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Fig 3. Relationship between T1 positive schizotypy and T3 CAARMS motor/physical symptoms across T1 negative schizotypy levels.

Relationship between levels of T1 positive schizotypy and T3 CAARMS motor/physical symptoms at three levels of T1 negative schizotypy (low, medium, high) as indicated by simple slope analysis.

https://doi.org/10.1371/journal.pone.0207150.g003

We examined the extent to which the schizotypy dimensions predicted prodromal symptom dimensions using SIPS/SOPS ratings at T3 (Table 3). As expected, positive and general prodromal symptoms were predicted by positive schizotypy, whereas negative schizotypy predicted negative prodromal symptoms. Both dimensions predicted total prodromal symptoms.

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Table 3. Linear regressions of measures of prodromal psychotic SIPS/SOPS symptoms.

https://doi.org/10.1371/journal.pone.0207150.t003

Binary logistic regressions were computed to assess the prediction of diagnostic criteria by the schizotypy dimensions. Seven participants assessed at T3 qualified for personality disorder diagnoses at T2: three with Avoidant, two with Schizotypal, and four with Paranoid Personality Disorders (three had more than one disorder). At T3, three of these participants retained schizophrenia-spectrum personality disorders: two with Paranoid and two with Avoidant Personality Disorders (one with two disorders). There were no new cases of personality disorders at T3. Positive schizotypy (OR = 1.97, 95%CI = 0.71–5.51), negative schizotypy (OR = 1.23, 95%CI = 0.39–3.84), and the interaction term (OR = 1.14, 95%CI = 0.40–3.28) failed to predict schizophrenia-spectrum personality disorders at T3. Of the four participants who did not retain their personality disorder diagnosis, three met multiple criteria for personality disorders, but fell short of diagnostic thresholds.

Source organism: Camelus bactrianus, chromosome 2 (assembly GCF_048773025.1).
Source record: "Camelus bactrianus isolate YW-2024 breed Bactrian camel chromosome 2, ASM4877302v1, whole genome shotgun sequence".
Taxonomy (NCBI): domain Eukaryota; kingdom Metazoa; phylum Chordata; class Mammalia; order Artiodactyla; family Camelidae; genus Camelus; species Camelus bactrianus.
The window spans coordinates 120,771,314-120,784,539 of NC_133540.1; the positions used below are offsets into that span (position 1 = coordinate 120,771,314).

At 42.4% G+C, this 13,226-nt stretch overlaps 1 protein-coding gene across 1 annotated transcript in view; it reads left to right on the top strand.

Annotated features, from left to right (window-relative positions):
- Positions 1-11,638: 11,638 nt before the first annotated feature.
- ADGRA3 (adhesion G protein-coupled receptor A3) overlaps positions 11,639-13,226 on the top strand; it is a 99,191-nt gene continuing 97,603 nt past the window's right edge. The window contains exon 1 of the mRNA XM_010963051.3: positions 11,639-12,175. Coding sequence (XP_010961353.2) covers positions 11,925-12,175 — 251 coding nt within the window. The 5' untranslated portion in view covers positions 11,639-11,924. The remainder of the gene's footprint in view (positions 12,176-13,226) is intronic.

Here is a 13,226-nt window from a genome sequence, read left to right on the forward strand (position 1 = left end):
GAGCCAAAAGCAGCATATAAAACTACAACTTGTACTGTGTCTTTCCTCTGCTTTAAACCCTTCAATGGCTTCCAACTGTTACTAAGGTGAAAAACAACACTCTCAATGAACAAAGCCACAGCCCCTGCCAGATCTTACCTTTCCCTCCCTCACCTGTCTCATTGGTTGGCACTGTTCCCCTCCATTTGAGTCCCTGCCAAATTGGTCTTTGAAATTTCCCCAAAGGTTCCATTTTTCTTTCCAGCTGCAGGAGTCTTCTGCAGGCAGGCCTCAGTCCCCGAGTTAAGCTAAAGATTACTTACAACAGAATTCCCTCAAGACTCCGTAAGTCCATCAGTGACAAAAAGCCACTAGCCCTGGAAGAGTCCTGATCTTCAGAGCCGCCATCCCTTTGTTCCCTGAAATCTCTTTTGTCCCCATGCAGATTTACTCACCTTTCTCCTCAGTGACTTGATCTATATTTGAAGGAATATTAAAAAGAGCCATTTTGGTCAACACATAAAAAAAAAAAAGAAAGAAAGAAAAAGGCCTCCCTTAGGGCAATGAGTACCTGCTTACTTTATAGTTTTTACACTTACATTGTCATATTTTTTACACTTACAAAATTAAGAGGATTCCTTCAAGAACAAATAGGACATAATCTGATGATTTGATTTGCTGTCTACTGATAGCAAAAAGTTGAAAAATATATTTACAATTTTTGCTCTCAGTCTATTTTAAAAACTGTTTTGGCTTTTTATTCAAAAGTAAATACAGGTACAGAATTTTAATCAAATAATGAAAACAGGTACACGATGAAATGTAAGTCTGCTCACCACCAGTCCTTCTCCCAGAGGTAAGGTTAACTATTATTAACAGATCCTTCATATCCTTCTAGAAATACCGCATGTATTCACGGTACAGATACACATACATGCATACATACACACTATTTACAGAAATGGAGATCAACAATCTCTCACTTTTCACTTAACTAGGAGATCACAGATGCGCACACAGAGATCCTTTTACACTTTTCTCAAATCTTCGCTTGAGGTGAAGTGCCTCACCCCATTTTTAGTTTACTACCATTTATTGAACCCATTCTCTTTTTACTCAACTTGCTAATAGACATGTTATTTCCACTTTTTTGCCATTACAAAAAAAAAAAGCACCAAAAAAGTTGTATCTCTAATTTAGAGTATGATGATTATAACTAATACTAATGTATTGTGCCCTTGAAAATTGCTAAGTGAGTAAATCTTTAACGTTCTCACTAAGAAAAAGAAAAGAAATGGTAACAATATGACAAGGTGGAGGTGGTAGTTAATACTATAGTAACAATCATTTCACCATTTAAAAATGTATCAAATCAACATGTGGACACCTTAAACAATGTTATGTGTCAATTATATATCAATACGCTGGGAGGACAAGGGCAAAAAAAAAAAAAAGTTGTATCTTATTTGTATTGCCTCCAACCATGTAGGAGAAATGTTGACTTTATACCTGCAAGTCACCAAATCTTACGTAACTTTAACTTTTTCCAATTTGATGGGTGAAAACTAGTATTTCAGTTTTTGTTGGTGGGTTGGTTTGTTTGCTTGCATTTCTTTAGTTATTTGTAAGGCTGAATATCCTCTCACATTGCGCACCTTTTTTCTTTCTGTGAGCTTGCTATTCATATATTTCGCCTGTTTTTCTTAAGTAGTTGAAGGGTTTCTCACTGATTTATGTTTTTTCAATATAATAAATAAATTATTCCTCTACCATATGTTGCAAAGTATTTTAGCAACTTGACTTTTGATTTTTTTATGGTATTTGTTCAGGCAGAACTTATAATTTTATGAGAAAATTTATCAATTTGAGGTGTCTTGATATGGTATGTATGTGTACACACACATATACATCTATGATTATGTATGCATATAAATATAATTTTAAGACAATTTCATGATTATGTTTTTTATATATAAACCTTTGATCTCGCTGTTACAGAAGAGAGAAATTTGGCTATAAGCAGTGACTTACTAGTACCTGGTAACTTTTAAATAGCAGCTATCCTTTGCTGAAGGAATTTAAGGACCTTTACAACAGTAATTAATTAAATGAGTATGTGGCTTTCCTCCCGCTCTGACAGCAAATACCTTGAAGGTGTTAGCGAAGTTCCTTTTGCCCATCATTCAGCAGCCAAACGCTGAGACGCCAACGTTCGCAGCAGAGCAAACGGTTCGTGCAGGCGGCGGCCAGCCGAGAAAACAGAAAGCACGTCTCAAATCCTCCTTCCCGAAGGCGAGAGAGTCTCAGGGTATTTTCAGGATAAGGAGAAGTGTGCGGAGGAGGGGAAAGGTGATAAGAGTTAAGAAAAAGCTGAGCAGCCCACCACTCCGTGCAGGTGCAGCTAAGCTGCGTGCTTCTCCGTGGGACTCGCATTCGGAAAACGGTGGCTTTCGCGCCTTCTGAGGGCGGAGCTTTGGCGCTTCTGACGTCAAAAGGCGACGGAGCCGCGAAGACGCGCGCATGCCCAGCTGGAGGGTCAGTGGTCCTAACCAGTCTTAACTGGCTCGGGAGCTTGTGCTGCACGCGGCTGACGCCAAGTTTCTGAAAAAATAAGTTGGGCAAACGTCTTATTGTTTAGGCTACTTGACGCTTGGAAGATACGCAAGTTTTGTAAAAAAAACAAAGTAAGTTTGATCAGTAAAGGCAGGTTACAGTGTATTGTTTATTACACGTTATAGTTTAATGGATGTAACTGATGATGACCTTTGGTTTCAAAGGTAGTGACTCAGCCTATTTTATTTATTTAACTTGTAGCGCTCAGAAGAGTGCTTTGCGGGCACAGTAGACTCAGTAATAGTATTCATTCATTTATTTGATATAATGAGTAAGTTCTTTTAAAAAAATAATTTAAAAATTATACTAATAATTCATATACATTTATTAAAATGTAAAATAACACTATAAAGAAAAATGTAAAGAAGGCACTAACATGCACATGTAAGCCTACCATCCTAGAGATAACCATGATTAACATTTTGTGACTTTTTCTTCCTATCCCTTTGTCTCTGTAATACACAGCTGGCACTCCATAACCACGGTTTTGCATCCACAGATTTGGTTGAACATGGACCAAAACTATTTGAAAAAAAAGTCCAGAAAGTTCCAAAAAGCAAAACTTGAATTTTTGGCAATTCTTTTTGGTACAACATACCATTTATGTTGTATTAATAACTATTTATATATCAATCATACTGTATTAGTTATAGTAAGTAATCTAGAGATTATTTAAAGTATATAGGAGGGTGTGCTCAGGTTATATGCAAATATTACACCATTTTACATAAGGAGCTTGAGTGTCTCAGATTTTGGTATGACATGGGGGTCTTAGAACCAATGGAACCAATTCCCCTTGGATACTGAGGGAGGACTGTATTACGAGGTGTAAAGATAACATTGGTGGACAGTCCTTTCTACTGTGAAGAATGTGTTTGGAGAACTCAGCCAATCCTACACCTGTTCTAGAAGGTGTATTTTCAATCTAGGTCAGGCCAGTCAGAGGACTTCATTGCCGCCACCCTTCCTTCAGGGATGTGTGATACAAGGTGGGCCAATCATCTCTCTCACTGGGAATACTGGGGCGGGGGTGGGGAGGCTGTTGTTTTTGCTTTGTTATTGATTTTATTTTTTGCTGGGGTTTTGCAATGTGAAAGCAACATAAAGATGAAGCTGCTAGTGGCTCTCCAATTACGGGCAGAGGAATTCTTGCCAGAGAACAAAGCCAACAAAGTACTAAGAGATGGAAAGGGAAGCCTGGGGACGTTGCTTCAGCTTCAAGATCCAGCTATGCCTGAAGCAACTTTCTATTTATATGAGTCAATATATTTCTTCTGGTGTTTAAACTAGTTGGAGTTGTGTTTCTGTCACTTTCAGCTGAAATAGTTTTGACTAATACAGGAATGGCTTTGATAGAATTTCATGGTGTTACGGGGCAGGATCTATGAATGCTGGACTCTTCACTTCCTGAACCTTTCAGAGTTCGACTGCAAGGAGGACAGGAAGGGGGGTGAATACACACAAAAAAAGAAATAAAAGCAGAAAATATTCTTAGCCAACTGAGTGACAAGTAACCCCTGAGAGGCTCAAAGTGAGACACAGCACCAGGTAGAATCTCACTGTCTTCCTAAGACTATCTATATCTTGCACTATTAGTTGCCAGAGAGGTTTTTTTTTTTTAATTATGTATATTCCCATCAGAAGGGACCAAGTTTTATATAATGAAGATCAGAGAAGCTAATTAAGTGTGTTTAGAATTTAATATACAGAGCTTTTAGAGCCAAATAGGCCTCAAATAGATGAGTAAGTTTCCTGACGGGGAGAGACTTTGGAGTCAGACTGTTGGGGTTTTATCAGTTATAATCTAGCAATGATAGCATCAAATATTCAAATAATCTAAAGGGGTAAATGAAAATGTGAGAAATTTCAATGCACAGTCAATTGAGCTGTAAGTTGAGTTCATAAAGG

Given that most participants reported sub-diagnostic threshold traits for Cluster A personality disorders, we created an overall Cluster A dimensional score for participants at T2 and T3. This was computed by standardizing and summing the dimensional ratings for schizoid, schizotypal, and paranoid personality disorder at each assessment. We then computed regression analyses predicting the Cluster A rating at T3. Both positive (β = .270, p < .01) and negative schizotypy (β = .431, p < .001) predicted the ratings, although their interaction term did not (β = .142, ns). The Cluster A rating at T2 predicted the rating at T3 (β = .535, p < .001); however, neither the interaction of the T2 rating with positive schizotypy (β = .070, ns) nor with negative schizotypy (β = .056, ns) were significant.